I love using the .head() and .tail() functions in pandas to circumstantially display a certain amount of rows (sometimes I want less, sometimes I want more!). But is there a way to do this with the columns of a DataFrame?

Yes, I know that I can change the display options, as in: pd.set_option('display.max_columns', 20)

But that is too clunky to keep having to change on-the-fly, and anyway, it would only replace the .head() functionality, but not the .tail() functionality.

I also know that this could be done using an accessor: yourDF.iloc[:,:20] to emulate .head(20) and yourDF.iloc[:,-20:] to emulate .tail(20).

It may look like a short amount of code, but honestly it's not as intuitive nor swift as when I use .head().

Does such a command exist? I couldn't find one!

5 Answers 5


No, such methods are not supplied by Pandas, but it is easy to make these methods yourself:

import pandas as pd
def front(self, n):
    return self.iloc[:, :n]

def back(self, n):
    return self.iloc[:, -n:]

pd.DataFrame.front = front
pd.DataFrame.back = back

df = pd.DataFrame(np.random.randint(10, size=(4,10)))

So that now all DataFrame would possess these methods:

In [272]: df.front(4)
   0  1  2  3
0  2  5  2  8
1  9  9  1  3
2  7  0  7  4
3  8  3  9  2

In [273]: df.back(3)
   7  8  9
0  3  2  7
1  9  9  4
2  5  7  1
3  3  2  5

In [274]: df.front(4).back(2)
   2  3
0  2  8
1  1  3
2  7  4
3  9  2

If you put the code in a utility module, say, utils_pandas.py, then you can activate it with an import statement:

import utils_pandas
  • nice! thanks, @unutbu! I'm VERY new to python & pandas (& programming altogether!), so I still haven't wrapped my head around UDF's. This will be a great first attempt.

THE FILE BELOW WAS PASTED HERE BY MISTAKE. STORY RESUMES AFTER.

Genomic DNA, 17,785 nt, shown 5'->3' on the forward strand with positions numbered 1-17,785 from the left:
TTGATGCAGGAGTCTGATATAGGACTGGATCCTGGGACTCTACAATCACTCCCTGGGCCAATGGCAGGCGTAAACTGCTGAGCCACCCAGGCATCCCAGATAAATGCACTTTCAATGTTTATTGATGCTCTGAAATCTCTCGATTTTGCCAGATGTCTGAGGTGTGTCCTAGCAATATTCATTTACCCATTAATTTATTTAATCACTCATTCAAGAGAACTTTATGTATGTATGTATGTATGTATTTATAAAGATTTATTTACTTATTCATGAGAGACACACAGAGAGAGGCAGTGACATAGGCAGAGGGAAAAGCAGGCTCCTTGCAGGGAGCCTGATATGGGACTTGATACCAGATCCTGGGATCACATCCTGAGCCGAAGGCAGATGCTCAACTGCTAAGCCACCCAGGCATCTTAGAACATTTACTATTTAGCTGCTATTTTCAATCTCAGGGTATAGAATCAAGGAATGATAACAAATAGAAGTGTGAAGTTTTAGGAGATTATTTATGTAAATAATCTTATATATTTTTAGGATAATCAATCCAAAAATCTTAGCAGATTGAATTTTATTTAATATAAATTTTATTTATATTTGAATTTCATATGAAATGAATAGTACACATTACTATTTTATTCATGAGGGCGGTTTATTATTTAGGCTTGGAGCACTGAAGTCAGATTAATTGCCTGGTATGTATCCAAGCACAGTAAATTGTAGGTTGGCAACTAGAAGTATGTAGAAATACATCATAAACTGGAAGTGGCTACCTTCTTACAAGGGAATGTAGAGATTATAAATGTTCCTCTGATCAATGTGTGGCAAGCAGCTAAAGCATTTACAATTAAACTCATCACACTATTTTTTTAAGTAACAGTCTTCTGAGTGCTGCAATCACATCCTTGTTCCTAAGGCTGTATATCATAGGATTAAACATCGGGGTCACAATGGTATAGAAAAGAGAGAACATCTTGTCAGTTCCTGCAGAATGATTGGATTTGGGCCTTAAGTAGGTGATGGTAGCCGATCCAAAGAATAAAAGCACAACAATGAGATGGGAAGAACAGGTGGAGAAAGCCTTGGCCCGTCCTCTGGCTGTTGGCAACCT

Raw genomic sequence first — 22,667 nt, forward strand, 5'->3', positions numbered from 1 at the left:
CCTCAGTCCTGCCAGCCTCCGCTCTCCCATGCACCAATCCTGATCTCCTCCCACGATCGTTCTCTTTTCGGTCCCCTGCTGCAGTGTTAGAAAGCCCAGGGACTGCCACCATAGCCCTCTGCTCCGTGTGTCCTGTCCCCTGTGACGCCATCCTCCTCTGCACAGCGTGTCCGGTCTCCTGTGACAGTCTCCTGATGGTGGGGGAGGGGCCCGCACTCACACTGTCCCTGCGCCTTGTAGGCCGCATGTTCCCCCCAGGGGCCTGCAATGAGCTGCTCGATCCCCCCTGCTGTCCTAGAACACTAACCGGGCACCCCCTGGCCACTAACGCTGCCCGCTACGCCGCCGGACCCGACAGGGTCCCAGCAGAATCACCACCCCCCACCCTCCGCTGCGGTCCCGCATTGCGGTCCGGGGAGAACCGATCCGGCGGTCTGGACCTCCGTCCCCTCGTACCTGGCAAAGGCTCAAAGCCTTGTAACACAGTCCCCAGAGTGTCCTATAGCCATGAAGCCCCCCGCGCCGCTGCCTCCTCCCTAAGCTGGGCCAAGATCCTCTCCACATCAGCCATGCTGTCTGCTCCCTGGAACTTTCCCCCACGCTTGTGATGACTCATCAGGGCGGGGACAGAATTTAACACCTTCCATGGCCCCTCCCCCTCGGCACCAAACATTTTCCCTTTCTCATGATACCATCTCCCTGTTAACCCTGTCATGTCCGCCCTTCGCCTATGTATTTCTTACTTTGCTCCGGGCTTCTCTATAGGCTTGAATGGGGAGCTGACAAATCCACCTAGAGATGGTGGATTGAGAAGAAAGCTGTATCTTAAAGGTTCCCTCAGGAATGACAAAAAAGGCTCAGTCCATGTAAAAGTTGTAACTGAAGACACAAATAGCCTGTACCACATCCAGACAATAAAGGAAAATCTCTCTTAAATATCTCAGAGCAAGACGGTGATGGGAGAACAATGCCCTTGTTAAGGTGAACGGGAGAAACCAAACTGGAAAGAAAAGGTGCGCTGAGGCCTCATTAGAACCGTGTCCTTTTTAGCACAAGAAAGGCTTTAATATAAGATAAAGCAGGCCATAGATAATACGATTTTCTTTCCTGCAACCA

– MMelnicki
    Jun 3, 2015 at 21:55
  • i tried putting a script with the function definitions in a folder listed in my sys.path, opened a new (IPython) console, did import pandas as pd, and then import utils_pandas, but I it says : NameError: name 'pd' is not defined Any idea why the module doesn't recognize my pd alias?
    – MMelnicki
    Jun 3, 2015 at 21:57
  • Every module has its own "global" namespace. So putting import pandas as pd in one module (or script or in the console) does not define pd in another module. So be sure to put import pandas as pd in utils_pandas.py.
    – unutbu
    Jun 3, 2015 at 23:36

Closest emulation, which you could put in a function:

number_of_columns = 5 # eg.
head_cols = df[df.columns[:number_of_columns]]
tail_cols = df[df.columns[-number_of_columns:]]

Transpose it to use head and go back


to avoid index slicing or custom methods.


You could just use df.col.head(n) for what your are trying to do... see example below,

df = pd.DataFrame({'a': [i for i in range(101)],
                   'b': [i for i in range(101)]})

0    0
1    1
2    2
3    3
Name: a, dtype: int64
  • this is not what i am trying to do. the maxymoo & unutbu answers demonstrate (& solve!) the problem very elegantly!
    – MMelnicki
    Jun 3, 2015 at 21:29

You can just put a number inside brackets which will show n first/last number of rows in your dataframe.


You can even put a lower number than the default (if you want too).


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